'The House That Will Not Stand’: Film In Development On Free Black Women Who Became Millionaires, Fo

Discussion in 'The Film Room' started by FistofJustice, Jun 18, 2019.

  1. FistofJustice

    FistofJustice Pro

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    Playwright Marcus Gardley's award-winning historical play The House That Will Not Stand is on its way to becoming a film.

    MWM Studios is the company behind the adaptation of the play to film, according to Deadline, and Gardley, who has also written for shows like Showtime's hit The Chi, will write the script. The plot is something that hasn't been explored a lot in Hollywood — free Black women living in 1800s New Orleans.


    As the article states, The House That Will Not Stand, a historical dramedy, is vaguely inspired by The House of Bernarda Alba by Carcia Lorca and is set in Faubourg Treme in 1813. The main characters are free Black Creole women who fought against racism and became millionaires through plaçage, or the practice of common-law marriages between white men and Black women, biracial women of color, or Native American women). The play, which premiered at the New York Theatre Workshop this year, was directed by Liliana Blain-Cruz and starred Joniece Abbott-Pratt, Juliana Canfield, Harriet D. Foy, Lynda Gravátt, Nedra McClyde, Marie Thomas and Michelle Wilson.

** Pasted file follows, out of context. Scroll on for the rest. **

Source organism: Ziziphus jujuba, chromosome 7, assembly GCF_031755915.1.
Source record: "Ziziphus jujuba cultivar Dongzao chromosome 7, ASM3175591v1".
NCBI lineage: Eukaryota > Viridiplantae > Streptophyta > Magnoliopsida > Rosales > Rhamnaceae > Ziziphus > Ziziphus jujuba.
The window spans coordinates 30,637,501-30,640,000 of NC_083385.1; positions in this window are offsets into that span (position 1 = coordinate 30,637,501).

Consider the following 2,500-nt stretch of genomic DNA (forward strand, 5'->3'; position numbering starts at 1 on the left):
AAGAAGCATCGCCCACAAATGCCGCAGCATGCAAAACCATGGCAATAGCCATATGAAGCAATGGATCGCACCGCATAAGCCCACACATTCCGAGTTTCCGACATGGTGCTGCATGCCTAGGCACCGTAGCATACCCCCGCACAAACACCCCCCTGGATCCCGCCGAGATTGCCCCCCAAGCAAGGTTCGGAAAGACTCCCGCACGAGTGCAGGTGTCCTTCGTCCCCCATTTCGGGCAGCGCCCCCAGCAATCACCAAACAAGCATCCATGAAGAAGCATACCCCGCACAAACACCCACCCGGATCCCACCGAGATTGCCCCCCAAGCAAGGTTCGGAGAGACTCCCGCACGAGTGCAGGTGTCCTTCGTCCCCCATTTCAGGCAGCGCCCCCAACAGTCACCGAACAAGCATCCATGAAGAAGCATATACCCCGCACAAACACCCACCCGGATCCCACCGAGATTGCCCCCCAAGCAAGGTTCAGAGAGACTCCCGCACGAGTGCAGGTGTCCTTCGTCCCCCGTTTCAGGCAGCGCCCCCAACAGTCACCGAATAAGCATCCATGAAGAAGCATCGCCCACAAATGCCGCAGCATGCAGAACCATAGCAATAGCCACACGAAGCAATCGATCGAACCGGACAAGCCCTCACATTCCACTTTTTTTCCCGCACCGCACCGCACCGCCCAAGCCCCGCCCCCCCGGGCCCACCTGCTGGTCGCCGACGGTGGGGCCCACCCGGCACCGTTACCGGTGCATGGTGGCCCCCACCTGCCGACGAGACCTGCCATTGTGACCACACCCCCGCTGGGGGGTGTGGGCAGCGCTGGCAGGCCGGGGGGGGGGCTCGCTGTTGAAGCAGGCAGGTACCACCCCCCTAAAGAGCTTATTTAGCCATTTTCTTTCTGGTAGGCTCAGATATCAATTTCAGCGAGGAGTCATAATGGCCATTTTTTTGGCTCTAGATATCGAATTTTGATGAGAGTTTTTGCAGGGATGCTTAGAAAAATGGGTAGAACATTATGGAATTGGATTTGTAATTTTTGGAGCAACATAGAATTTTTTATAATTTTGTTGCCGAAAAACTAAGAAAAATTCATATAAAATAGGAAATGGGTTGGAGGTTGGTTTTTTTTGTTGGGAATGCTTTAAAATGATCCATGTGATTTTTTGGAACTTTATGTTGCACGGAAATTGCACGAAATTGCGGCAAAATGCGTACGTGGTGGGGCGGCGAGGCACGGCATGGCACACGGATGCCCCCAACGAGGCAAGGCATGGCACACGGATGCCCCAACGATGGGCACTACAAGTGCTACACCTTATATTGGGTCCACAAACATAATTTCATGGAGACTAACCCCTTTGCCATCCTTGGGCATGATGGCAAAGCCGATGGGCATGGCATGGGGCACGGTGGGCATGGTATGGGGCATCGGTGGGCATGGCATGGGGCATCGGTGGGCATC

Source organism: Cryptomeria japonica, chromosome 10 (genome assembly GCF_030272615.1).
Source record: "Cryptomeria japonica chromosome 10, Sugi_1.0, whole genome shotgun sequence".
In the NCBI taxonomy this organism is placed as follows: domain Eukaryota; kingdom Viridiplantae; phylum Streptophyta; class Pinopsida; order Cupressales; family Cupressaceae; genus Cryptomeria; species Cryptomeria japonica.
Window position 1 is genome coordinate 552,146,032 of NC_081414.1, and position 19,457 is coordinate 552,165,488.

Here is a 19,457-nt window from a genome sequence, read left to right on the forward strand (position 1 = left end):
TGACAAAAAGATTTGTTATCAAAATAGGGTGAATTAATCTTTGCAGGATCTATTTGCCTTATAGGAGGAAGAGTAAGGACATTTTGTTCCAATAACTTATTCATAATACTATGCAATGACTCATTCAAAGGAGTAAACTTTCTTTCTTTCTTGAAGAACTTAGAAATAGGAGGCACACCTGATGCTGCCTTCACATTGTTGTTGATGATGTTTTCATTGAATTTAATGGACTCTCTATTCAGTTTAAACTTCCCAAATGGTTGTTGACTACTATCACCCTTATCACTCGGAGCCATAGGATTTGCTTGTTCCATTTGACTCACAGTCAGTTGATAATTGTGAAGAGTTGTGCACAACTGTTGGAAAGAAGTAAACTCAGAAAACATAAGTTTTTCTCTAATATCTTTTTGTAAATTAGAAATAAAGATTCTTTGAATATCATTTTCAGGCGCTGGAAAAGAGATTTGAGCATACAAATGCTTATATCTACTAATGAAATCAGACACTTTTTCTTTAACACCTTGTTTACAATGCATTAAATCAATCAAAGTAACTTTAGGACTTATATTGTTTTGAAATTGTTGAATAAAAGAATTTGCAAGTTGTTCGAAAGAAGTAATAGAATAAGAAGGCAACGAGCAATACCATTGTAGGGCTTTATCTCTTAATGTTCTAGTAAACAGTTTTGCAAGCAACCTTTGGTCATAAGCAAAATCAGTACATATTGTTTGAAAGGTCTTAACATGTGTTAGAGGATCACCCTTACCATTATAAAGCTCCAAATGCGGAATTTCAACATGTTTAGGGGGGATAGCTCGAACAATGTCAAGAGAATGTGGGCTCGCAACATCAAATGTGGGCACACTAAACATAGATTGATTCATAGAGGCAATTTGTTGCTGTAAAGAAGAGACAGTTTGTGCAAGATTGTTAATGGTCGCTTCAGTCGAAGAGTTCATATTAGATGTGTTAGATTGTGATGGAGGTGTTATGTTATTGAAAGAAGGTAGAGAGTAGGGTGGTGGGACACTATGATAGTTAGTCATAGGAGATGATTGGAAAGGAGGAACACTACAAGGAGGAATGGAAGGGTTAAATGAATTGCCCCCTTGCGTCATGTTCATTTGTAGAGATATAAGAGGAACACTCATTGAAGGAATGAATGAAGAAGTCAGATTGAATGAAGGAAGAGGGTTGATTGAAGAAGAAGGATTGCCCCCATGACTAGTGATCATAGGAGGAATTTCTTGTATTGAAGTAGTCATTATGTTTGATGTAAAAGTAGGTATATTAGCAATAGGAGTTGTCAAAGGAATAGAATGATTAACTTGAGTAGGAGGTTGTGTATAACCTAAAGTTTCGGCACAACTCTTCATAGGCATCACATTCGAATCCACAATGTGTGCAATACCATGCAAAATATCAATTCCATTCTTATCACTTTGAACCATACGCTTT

People have been clamoring for a different type of story about Blackness in America, something made even more apparent with the amount of backlash Green Book has gotten from viewers, critics and from the family of Mahershala Ali's character, Dr. Don Shirley. A lot of films have been about Blackness from a white perspective, and while The House That Will Not Stand is far from the movie theater right now, the plot alone promises something fresher and more interesting than the usual depth films about race often go to--the 1960s and 1970s, two decades of racial turmoil that are the freshest in the mainstream memory.

    'The House That Will Not Stand’: Film In Development On Free Black Women Who Became Millionaires, Fought Racial Oppression In 1800s
     
  2. For Da Bag

    For Da Bag Superstar

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    So bedwenching went from a way to escape harsh plantation conditions, to a way to gain economic advantage, to finally a way to gain social status?

    :weebeyanime:
     
  3. For Da Bag

    For Da Bag Superstar

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    Black men are not gonna like this. No matter how true it is. #DatAgenda will be full throttle from here.
     

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